It’s important to at least partially disassociate when at the zoo, to avoid thinking of the lives of animals who have lived their entire lives in captivity.
More naturalistic habitats without the obvious appearance of bars began to replace cages and pits, modeled after the Hagenbeck Zoo in Hamburg, Germany. One might argue that these less restrictive environments were put in place more to appease the public and less to eliminate the inhumane conditions. The animals were still captive and not able to roam freely. A few decades ago, the polar bears would have been kept in an enclosure where an administration building now stands, behind the sea lion pool. There they hung out on the rocks that resemble large boulders or icebergs. One evening in 1987, three boys broke into the zoo after hours, planning to swim in the moat in the polar bear enclosure. One of the boys, eleven years old, was mauled to death by the two polar bears, 33-year-old Teddy and 32-year-old Lucy, weighing 1400 and 900 pounds, respectively, who had been sleeping in their faux caves when the presence of the boys woke them up. When the police arrived, they shot and killed the bears. This gruesome incident prompted the phasing out of the large animals in the zoo, leaving only the gregarious sea lions and the territorial baboons, who are kept behind glass inside the Animal Lifestyles building.
It’s important, I feel, to at least partially disassociate when at the zoo, and to avoid thinking of the lives of animals who have lived their entire lives in captivity. One sees the animals through the curious faces of one’s children. We lingered like that, in front of the sea lion pool, with our friends, and decided to walk together as a group, along the path, as it grew darker out, the older children running ahead, the toddler toddling after them. That afternoon, as on our previous visit, the peacocks, usually the only animals running about freely, albeit with their legs tagged, were nowhere to be seen. I imagined the cold must have driven the birds inside, to heated shelters. I watched a brilliantly colored bird, a quail or pheasant, in the glassed-in enclosure, run around in circles in a corner, as if stuck there. I stared as it repeated this tiny circuit, around and around, around and around, a pacing within captivity known as stereotypic behavior. We stopped to look at the Pallas’s cat, who is prowling around and around. The Pallas’s cat, used to snowy mountain terrains, is happy, the placard tells us, in freezing temperatures. Or at least their ancestors were, since the animals have been in zoos in the U.S. for decades, as part of captive breeding programs. The Pallas’s cat looks like a big furry house cat. The children are disappointed that the other animals that are happy in the winter, the little red panda, the pair of sea otters, which were there during the previous visit, have already gone inside in preparation for the zoo’s closure. Right after Christmas we watched the sea otters chase each other underneath the ice, but then stand on their legs, near the gate to their indoor habitat, as if hoping to be fed or let in for the night. On that first winter zoo visit, on the way to the barn to feed the sheep and llamas, we stopped to watch the blue heron that often flits in the garden near the farm animals. The heron’s curious figure delicately rested standing nearly motionless on top of the iced-over pond. When the ice had completely melted, we spotted it again only now it was soaring high up overhead, free to fly away or linger as it pleased.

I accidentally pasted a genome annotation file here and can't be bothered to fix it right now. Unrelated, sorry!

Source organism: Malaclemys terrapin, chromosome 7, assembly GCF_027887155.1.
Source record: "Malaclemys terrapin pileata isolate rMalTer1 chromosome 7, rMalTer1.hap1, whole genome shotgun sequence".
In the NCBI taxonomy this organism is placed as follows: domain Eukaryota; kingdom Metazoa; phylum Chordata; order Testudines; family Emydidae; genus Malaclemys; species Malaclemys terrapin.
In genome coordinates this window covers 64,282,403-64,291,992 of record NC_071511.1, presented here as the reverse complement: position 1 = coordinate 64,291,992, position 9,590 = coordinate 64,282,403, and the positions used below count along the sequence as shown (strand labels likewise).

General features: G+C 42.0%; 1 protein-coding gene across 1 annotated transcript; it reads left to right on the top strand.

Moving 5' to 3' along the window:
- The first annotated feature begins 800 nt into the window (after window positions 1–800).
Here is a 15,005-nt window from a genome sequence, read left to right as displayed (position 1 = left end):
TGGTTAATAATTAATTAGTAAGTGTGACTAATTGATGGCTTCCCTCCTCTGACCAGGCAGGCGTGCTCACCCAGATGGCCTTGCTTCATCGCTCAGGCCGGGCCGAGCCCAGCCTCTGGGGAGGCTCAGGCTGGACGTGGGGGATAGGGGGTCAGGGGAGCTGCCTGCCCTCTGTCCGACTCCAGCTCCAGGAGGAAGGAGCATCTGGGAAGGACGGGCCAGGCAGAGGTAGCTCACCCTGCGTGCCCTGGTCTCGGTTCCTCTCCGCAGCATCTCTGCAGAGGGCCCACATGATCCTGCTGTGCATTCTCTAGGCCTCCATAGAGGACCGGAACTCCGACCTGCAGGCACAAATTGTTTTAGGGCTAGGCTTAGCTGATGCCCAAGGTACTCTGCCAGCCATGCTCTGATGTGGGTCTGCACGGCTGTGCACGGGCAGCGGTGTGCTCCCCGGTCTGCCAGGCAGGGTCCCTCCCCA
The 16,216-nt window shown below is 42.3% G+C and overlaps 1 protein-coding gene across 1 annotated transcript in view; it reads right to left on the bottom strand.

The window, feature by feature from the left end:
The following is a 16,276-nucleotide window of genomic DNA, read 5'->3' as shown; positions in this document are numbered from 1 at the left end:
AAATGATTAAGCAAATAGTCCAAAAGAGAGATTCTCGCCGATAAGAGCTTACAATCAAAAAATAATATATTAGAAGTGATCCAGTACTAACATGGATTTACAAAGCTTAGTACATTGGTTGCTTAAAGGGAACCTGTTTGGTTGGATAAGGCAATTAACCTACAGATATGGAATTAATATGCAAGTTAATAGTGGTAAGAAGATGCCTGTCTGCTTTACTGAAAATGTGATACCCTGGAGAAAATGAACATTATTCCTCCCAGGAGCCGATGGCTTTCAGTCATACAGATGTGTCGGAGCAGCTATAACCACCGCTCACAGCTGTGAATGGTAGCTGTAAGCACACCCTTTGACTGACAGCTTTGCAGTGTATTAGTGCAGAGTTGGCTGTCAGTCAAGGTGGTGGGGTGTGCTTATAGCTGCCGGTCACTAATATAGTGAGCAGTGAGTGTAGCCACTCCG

Kate Zambreno is the author of nine books, including The Light Room, a meditation on art and care, forthcoming from Riverhead in July. Tone, a collaborative work of criticism with Sofia Samatar, is forthcoming from Columbia University Press. She is at work on a series about zoos as well as a book of fiction, Realisms.